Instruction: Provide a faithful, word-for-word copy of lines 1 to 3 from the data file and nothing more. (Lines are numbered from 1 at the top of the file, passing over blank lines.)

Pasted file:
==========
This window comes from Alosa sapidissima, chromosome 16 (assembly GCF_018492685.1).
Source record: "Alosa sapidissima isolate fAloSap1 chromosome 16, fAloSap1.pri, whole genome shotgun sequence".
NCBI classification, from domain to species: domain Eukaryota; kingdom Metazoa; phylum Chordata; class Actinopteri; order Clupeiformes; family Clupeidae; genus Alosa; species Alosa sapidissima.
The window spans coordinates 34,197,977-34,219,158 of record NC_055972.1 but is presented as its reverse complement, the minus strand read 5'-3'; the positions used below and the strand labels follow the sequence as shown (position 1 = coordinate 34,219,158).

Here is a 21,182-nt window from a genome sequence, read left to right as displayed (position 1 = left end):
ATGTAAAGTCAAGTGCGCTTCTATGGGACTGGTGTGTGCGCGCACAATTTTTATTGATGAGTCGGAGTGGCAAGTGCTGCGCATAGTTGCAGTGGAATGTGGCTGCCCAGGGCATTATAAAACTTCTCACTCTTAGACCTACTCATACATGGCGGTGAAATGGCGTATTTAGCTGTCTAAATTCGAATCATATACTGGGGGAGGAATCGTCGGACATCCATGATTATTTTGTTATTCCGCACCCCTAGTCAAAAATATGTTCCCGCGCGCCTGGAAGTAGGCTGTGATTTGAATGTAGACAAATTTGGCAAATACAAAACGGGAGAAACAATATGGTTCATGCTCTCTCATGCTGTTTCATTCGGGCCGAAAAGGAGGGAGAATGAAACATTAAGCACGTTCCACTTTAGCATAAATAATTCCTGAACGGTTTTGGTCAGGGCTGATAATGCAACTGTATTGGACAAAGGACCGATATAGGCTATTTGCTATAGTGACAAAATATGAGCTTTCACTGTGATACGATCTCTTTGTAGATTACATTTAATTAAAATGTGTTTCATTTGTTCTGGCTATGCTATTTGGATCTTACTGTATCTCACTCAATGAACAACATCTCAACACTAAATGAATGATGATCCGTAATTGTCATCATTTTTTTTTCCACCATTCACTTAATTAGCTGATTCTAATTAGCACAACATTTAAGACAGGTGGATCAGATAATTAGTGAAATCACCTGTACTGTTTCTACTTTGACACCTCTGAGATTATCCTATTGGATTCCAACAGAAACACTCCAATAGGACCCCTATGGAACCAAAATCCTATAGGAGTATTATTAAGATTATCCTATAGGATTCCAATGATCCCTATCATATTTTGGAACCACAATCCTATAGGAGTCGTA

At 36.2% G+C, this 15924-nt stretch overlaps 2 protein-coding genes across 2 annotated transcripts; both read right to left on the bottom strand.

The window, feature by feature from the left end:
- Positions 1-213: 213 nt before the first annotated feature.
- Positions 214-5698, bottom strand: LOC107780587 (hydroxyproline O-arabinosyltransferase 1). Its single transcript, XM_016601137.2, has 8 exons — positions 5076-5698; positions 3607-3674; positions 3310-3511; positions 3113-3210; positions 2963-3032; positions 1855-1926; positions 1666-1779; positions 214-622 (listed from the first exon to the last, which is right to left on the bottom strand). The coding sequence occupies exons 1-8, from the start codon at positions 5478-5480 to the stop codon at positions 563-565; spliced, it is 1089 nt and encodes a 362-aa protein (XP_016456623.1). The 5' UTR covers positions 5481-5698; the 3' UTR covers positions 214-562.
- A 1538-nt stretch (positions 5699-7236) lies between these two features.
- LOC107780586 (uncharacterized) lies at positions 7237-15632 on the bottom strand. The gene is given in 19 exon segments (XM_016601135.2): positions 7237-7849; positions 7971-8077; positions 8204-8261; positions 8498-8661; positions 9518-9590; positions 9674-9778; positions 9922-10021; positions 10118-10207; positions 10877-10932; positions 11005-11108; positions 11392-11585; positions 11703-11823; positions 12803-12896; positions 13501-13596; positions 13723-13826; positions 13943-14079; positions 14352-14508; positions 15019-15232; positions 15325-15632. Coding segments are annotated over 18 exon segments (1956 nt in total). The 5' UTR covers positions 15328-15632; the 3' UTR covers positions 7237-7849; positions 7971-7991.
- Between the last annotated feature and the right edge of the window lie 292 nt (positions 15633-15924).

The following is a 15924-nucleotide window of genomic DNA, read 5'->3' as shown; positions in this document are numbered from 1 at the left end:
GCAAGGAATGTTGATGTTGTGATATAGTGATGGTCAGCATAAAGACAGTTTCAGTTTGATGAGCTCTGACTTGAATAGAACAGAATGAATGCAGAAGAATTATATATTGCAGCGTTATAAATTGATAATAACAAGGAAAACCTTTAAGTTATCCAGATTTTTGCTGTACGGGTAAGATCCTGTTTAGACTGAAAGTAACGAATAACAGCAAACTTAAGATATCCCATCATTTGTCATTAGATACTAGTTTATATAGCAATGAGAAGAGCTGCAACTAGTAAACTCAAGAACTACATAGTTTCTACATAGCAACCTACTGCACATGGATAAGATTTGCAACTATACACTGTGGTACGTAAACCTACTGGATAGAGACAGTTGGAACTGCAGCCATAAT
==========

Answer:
This window comes from Alosa sapidissima, chromosome 16 (assembly GCF_018492685.1).
Source record: "Alosa sapidissima isolate fAloSap1 chromosome 16, fAloSap1.pri, whole genome shotgun sequence".
NCBI classification, from domain to species: domain Eukaryota; kingdom Metazoa; phylum Chordata; class Actinopteri; order Clupeiformes; family Clupeidae; genus Alosa; species Alosa sapidissima.